Bladder Cancer (cont.)
Charles Patrick Davis, MD, PhD
Dr. Charles "Pat" Davis, MD, PhD, is a board certified Emergency Medicine doctor who currently practices as a consultant and staff member for hospitals. He has a PhD in Microbiology (UT at Austin), and the MD (Univ. Texas Medical Branch, Galveston). He is a Clinical Professor (retired) in the Division of Emergency Medicine, UT Health Science Center at San Antonio, and has been the Chief of Emergency Medicine at UT Medical Branch and at UTHSCSA with over 250 publications.
In this Article
- Bladder Cancer Facts
- What is the bladder?
- What are the layers of the bladder?
- What is bladder cancer?
- What is the burden of bladder cancer in the U.S.?
- What are the types of bladder cancer?
- What are bladder cancer causes and risk factors?
- What are bladder cancer symptoms and signs?
- How is bladder cancer diagnosed?
- How is bladder cancer staging determined?
- What is bladder cancer grading?
- What is transurethral surgery or "TURBT" for bladder cancer?
- What is the treatment for superficial bladder cancer?
- What is surveillance for bladder cancer?
- What is the treatment for muscle-invasive bladder cancer?
- What is chemotherapy for bladder cancer?
- What is the prognosis for bladder cancer?
- Can bladder cancer be prevented?
- Where can people find more information on bladder cancer?
- What research is being done on bladder cancer?
- Find a local Oncologist in your town
What is chemotherapy for bladder cancer?
Patients who are diagnosed with metastatic bladder cancer (M stage - M1; cancer which has spread to other parts of the body) are usually treated with chemotherapy. Chemotherapy may also be used in cases of "locally advanced" bladder cancer (T stage - T3 and above and/or N stage - N1 and above) in an attempt to decrease the chances of the cancer coming back after radical cystectomy. This is known as "adjuvant chemotherapy." Another strategy entails administering "neoadjuvant chemotherapy" by giving these medications before radical cystectomy in an attempt to improve the results of surgery and decrease the size of the tumor.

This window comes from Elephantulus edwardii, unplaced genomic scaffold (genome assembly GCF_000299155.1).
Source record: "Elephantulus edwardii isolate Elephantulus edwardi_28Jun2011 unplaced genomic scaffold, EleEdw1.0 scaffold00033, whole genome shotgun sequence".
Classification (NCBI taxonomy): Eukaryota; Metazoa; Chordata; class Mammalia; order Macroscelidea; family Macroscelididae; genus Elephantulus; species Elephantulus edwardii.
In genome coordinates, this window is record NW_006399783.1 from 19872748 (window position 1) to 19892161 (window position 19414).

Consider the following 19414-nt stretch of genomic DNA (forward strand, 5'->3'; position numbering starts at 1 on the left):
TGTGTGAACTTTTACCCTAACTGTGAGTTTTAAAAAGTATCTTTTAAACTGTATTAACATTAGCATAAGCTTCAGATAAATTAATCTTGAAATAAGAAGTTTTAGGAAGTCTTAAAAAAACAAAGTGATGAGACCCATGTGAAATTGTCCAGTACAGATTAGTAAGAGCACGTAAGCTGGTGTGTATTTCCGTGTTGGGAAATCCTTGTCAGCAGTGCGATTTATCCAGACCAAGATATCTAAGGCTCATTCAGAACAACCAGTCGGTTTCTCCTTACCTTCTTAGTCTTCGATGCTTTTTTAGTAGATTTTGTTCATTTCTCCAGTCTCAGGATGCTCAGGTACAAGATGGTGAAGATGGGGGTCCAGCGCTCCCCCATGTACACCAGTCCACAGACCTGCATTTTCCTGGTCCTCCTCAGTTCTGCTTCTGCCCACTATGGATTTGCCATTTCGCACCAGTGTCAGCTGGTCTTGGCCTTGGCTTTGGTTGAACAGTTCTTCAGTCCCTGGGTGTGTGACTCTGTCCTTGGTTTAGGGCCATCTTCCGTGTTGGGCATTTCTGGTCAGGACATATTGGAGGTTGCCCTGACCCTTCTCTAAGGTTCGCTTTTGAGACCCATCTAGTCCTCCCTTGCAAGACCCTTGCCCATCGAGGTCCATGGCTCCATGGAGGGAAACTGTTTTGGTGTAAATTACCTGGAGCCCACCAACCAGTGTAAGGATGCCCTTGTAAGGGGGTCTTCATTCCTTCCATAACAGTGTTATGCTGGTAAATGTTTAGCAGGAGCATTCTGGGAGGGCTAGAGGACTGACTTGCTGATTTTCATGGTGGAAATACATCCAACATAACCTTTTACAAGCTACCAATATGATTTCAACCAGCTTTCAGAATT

It has been shown that chemotherapy has the potential to control metastatic bladder cancer and increase the chances of cure when used in a neoadjuvant or adjuvant setting along with surgery. However, chemotherapy has its own set of side effects and may not be tolerated by all individuals.
The time-honored chemotherapy regimen for bladder cancer is called the MVAC. It is a combination of four medications given in cyclical form.
- M: Methotrexate (Rheumatrex, Trexall)
- V: Vinblastine
- A: Doxorubicin (Adriamycin)
- C: Cisplatin (Platinol-AQ)
Oncologists currently prescribe MVAC in a "dose dense" fashion. This means the patient takes the drugs more frequently than was previously the accepted treatment schedule, as well as taking growth factors to help the blood counts to recover faster from the effects of the chemotherapy drugs.The older schedule for MVAX therapy is no longer recommended according to the National Comprehensive Cancer Network.
Some patients with heart disease may not be in a condition to receive Adriamycin and may receive CMV instead (CMV = MVAC - Adriamycin)
An alternative regimen is a combination of gemcitabine (Gemzar) and cisplatin. This is increasingly being used nowadays since some studies have shown that it is equally effective as the MVAC regime with fewer side effects.
Learn more about: Gemzar
Cisplatin, which is the main medication in all these regimens, cannot be given to patients who have an abnormal kidney function. In this case, it may be substituted by carboplatin (Paraplatin), which, however, is not as effective as cisplatin-based chemotherapy. Carboplatin-containing regimens are not recommended in place of those containing cisplastin to render the drug cocktail more effective.
Learn more about: Paraplatin
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